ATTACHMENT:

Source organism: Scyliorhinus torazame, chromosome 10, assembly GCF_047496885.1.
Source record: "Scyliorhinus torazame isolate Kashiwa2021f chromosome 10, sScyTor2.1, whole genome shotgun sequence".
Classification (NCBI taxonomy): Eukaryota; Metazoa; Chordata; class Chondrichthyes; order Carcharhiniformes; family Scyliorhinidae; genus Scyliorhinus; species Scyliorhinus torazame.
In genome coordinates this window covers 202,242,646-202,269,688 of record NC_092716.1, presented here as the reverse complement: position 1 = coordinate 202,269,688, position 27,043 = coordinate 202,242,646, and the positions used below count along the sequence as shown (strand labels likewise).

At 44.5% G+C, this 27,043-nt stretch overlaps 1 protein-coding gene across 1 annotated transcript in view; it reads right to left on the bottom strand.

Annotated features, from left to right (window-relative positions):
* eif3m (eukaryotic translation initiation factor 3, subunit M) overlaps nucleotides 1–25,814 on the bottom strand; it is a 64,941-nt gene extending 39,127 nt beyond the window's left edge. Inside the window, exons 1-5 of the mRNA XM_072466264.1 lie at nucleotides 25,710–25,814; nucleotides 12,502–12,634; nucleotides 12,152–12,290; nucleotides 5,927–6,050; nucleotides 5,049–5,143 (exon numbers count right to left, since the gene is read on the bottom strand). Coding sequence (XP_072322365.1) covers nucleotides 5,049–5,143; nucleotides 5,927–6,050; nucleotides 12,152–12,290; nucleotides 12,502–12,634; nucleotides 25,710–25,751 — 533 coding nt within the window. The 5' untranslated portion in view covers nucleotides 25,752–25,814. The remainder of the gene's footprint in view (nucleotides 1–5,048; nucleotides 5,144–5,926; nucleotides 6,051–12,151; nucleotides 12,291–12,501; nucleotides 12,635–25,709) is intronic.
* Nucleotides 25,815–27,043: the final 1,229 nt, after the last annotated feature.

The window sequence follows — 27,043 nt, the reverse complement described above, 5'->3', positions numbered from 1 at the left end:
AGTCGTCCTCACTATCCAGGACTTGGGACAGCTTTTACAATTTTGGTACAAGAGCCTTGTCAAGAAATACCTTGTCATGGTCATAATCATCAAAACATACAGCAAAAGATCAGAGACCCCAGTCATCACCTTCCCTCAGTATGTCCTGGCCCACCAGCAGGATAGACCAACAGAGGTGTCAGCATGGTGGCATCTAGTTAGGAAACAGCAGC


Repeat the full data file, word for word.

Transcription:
Source organism: Scyliorhinus torazame, chromosome 10, assembly GCF_047496885.1.
Source record: "Scyliorhinus torazame isolate Kashiwa2021f chromosome 10, sScyTor2.1, whole genome shotgun sequence".
Classification (NCBI taxonomy): Eukaryota; Metazoa; Chordata; class Chondrichthyes; order Carcharhiniformes; family Scyliorhinidae; genus Scyliorhinus; species Scyliorhinus torazame.
In genome coordinates this window covers 202,242,646-202,269,688 of record NC_092716.1, presented here as the reverse complement: position 1 = coordinate 202,269,688, position 27,043 = coordinate 202,242,646, and the positions used below count along the sequence as shown (strand labels likewise).

At 44.5% G+C, this 27,043-nt stretch overlaps 1 protein-coding gene across 1 annotated transcript in view; it reads right to left on the bottom strand.

Annotated features, from left to right (window-relative positions):
* eif3m (eukaryotic translation initiation factor 3, subunit M) overlaps nucleotides 1–25,814 on the bottom strand; it is a 64,941-nt gene extending 39,127 nt beyond the window's left edge. Inside the window, exons 1-5 of the mRNA XM_072466264.1 lie at nucleotides 25,710–25,814; nucleotides 12,502–12,634; nucleotides 12,152–12,290; nucleotides 5,927–6,050; nucleotides 5,049–5,143 (exon numbers count right to left, since the gene is read on the bottom strand). Coding sequence (XP_072322365.1) covers nucleotides 5,049–5,143; nucleotides 5,927–6,050; nucleotides 12,152–12,290; nucleotides 12,502–12,634; nucleotides 25,710–25,751 — 533 coding nt within the window. The 5' untranslated portion in view covers nucleotides 25,752–25,814. The remainder of the gene's footprint in view (nucleotides 1–5,048; nucleotides 5,144–5,926; nucleotides 6,051–12,151; nucleotides 12,291–12,501; nucleotides 12,635–25,709) is intronic.
* Nucleotides 25,815–27,043: the final 1,229 nt, after the last annotated feature.

The window sequence follows — 27,043 nt, the reverse complement described above, 5'->3', positions numbered from 1 at the left end:
AGTCGTCCTCACTATCCAGGACTTGGGACAGCTTTTACAATTTTGGTACAAGAGCCTTGTCAAGAAATACCTTGTCATGGTCATAATCATCAAAACATACAGCAAAAGATCAGAGACCCCAGTCATCACCTTCCCTCAGTATGTCCTGGCCCACCAGCAGGATAGACCAACAGAGGTGTCAGCATGGTGGCATCTAGTTAGGAAACAGCAGC